No one can take rauch exception to the destruction of warships. It is said that the rights of property should be preserved, but in this instance we lose nothing by the destruction of property, for it is of no use to the community. It is no use to keep up property of a kind that will only result in costing us a great deal more money. If these ships could be used for any other purpose, well and good, but I have nothing to say against the decision of the conference to sink or destroy.
If that is not an effective answer to Senator Gardiner, I do not know what is. It is not necessary for honorable senators on this side to provide arguments to combat those of the party opposite. They themselves supply the refutation of their own arguments. One has only to search the records to reveal the shallowness and the hyprocisy of their arguments to-day. Senator Needham now pins his faith to conferences, such as the conference of the League of Nations, or the Washington Conference, the ineffectiveness of which was pointed out by Mr. Charlton. Mr. Charlton said that as far as land armaments were concerned that conference accomplished nothing. Is it nothing to Senator Needham that Mr. Charlton has no faith in these conferences, or that he considers them ineffective and incapable of accomplishing anything for the protection of Australia in the future ? The remarks of the great leader of the old Labour party, Mr. Andrew Fisher, had in them a true ring when he said that it was Australia’s duty to provide for her own defence. I venture to say that Mr. Andrew Fisher, and the other Labour giants of that day, would not have been prepared to trust Australia’sfuture to a Washington Conference composed of delegates some of whom might be antagonistic to ourselves, jealous of our territory, and also to some extent angered against us because of racial prejudice. If we are to trust our future to conferences such as these, what is to become of our great ideal - the maintenance of racial purity in Australia? Can we depend for its maintenance upon conferences composed very largely of men who are opposed to that ideal ? I refer not only to the representatives of Japan and other eastern nations, but also to representatives of France and other nations who have not the same ideas upon the subject that we have. Can we rely for the maintenance of our racial purity on conferences composed of such delegates? Personally, I do not think that we can. At the Peace Conference the right honorable William Morris Hughes engaged in a stupendous fight so that Australia should retain her racial purity. It was then a big issue, and it will be raised again at no distant date.
– And but forthe intervention of the American President the issue would have been carried against us.
– Yes. This great issue will again be raised, and having regard to the future of Australia, her defence, the maintenance of racial purity, and every great national ideal to which we hold fast, we should not leave matters such as these to the decision of a conference, composed of delegates from all over the world, many of whom would be in bitter opposition to our ideals, without at the same time showing them that we were prepared to fight for their maintenance and to provide some adequate method of defence. Unless we do that our last position will be infinitely worse than any other in which we have been. Has the Labour party abandoned this ideal ? Does it declare to-day that the maintenance of racial purity is not worth fighting for?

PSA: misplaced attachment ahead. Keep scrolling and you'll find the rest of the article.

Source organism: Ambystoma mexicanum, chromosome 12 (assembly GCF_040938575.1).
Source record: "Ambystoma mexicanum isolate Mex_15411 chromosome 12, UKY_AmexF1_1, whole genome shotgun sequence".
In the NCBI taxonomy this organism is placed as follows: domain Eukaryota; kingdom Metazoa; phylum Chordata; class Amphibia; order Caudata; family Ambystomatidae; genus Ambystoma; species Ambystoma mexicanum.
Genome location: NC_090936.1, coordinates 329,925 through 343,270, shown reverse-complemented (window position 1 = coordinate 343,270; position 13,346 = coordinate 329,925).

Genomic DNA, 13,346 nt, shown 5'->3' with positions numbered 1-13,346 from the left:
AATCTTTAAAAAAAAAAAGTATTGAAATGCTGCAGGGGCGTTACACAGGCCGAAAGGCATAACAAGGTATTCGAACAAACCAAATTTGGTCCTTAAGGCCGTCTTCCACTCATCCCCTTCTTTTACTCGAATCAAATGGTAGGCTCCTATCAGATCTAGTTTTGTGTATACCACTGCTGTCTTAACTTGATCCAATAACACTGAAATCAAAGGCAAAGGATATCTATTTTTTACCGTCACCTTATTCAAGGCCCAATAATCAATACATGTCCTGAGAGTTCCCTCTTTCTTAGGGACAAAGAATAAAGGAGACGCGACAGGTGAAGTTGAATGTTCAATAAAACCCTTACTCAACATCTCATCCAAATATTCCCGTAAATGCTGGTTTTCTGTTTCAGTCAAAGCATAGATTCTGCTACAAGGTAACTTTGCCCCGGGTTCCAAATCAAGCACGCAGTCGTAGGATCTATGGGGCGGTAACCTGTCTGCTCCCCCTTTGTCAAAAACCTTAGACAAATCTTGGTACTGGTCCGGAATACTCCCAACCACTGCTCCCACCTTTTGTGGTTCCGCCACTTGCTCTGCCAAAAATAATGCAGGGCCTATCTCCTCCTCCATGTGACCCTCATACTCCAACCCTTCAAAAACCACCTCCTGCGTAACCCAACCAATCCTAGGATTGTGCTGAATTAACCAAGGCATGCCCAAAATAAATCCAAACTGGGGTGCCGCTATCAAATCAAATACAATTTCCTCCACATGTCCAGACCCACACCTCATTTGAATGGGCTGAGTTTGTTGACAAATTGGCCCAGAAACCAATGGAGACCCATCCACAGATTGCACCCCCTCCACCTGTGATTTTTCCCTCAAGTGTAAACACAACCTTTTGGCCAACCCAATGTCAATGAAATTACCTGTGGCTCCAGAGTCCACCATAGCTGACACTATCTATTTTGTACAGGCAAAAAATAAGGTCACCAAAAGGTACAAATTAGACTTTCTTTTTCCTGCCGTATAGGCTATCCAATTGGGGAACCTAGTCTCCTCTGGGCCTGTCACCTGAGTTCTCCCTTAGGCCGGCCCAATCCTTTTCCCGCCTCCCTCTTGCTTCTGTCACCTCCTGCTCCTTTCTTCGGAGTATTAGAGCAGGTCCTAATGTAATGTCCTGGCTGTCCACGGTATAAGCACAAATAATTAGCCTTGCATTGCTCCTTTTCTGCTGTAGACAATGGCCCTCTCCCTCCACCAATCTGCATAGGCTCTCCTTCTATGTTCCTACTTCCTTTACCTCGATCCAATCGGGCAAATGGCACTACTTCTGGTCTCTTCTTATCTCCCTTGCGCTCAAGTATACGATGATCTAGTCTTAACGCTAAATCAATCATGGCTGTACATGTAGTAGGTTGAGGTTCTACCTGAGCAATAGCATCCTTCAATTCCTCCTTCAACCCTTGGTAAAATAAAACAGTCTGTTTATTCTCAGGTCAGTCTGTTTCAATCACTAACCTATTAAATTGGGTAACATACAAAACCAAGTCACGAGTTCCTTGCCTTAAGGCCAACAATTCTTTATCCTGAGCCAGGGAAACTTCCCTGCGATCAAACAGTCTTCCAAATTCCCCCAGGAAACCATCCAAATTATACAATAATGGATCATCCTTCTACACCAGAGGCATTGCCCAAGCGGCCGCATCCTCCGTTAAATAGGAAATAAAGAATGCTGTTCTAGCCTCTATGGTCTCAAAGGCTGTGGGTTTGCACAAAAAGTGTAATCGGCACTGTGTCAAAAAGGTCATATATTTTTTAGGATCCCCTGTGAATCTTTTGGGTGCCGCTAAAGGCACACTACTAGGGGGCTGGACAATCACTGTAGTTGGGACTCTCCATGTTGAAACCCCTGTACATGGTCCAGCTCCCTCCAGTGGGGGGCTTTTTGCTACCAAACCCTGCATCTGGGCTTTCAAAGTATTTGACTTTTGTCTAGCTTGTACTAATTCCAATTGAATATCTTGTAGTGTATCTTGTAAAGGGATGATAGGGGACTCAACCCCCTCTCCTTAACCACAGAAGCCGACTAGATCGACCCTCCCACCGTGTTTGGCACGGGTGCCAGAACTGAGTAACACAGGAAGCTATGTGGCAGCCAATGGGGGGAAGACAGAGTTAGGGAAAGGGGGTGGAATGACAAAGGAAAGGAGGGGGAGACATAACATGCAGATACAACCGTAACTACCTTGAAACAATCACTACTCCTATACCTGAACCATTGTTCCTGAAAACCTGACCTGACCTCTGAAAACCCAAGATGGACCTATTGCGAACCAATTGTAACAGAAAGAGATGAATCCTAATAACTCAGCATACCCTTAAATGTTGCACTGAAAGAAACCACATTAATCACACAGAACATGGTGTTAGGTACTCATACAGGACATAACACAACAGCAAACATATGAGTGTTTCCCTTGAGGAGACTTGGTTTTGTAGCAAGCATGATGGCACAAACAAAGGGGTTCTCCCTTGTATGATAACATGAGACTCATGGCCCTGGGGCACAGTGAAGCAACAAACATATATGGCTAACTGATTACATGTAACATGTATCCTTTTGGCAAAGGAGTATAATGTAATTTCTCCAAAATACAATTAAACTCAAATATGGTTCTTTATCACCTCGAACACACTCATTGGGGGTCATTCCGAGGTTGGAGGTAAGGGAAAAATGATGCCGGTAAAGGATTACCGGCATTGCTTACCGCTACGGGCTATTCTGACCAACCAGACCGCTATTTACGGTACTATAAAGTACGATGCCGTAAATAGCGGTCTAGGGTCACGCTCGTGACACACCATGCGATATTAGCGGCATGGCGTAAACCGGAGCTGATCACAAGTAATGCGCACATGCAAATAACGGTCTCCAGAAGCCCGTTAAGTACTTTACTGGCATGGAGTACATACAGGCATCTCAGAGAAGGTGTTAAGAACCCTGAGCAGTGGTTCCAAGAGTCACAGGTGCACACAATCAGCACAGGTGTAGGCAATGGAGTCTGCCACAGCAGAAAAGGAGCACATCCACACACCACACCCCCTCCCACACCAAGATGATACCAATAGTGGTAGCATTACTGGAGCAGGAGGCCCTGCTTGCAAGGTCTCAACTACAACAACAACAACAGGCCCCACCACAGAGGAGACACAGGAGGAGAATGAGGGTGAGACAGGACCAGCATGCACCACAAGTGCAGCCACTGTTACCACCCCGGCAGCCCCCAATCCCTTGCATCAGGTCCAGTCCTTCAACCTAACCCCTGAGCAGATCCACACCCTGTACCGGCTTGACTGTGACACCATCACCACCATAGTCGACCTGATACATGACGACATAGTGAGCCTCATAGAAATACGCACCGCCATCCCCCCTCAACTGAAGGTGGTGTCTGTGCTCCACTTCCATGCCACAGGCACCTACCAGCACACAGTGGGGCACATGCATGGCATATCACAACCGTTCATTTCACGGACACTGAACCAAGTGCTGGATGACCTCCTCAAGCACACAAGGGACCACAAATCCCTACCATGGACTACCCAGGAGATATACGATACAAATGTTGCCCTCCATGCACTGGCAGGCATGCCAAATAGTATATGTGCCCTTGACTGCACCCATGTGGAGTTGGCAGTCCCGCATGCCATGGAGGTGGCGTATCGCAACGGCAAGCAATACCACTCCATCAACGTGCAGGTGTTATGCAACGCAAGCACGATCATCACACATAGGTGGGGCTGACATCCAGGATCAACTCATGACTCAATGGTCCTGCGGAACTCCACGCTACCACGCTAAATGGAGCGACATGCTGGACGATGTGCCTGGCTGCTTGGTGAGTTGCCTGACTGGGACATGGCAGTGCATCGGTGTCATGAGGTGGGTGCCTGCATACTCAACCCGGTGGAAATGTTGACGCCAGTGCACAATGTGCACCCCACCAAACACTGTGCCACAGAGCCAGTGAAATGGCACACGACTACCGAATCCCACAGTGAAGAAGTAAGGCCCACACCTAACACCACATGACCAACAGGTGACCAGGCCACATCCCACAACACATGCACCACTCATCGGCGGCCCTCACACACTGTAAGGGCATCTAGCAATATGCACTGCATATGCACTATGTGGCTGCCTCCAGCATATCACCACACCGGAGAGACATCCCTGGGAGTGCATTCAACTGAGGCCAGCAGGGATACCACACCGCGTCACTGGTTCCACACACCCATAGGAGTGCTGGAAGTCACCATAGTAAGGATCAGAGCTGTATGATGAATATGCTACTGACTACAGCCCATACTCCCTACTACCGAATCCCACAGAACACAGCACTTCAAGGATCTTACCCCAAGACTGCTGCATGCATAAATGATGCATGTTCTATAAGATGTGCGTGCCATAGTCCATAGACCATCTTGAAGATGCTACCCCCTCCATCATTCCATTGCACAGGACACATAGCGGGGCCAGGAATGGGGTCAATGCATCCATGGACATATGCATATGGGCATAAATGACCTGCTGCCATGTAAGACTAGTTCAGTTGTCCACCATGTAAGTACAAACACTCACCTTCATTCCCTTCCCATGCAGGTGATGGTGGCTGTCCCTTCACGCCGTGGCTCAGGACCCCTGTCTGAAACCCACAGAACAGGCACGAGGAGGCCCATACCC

– It has removed it from its policy.
– Yes. The members of that party now believe in internationalism, and the old Labour’s party’s policy of Australian nationalism has been abandoned. The members of the Australian Labour party stand for internationalism and brotherly love. I am not prepared to endorse their doctrine of brotherly love, which means that we should admit coloured races into our country, and allow them to inter-marry with our own people. That is the logical conclusion of the policy of the Labour party of to-day; but it was not the gospel of the old Labour party. I wish now to quote the remarks of another Labour leader in relation to the value of a conference such as that to which Senator Needham has referred. The Deputy Leader of the Labour party in another place (Mr. Anstey), inspeaking on the same question, said, as reported on page 1033 of Hansard- “ There never was anything in the Washington or any like conference. The conference from beginning to end was a farce. War will continue in spite of everything.” “ Australia has no guarantee of peace from any treaty. When any nation desires to invade our shores, and considers that it is strong enough to do so, it will. Treaties, after all, are mere scraps of paper. They always have been, and always will be, so long as there remain warring classes and warring interests in the nations of the world.”
To-day that gentleman is behind the proposal which Senator Needham has submitted on behalf of the Labour party in this chamber. The honorable senator believes in entrusting our future to a conference which the honorable member for Bourke (Mr. Anstey) declares to be a farce.
– That honorable member moved a similar amendment in another place.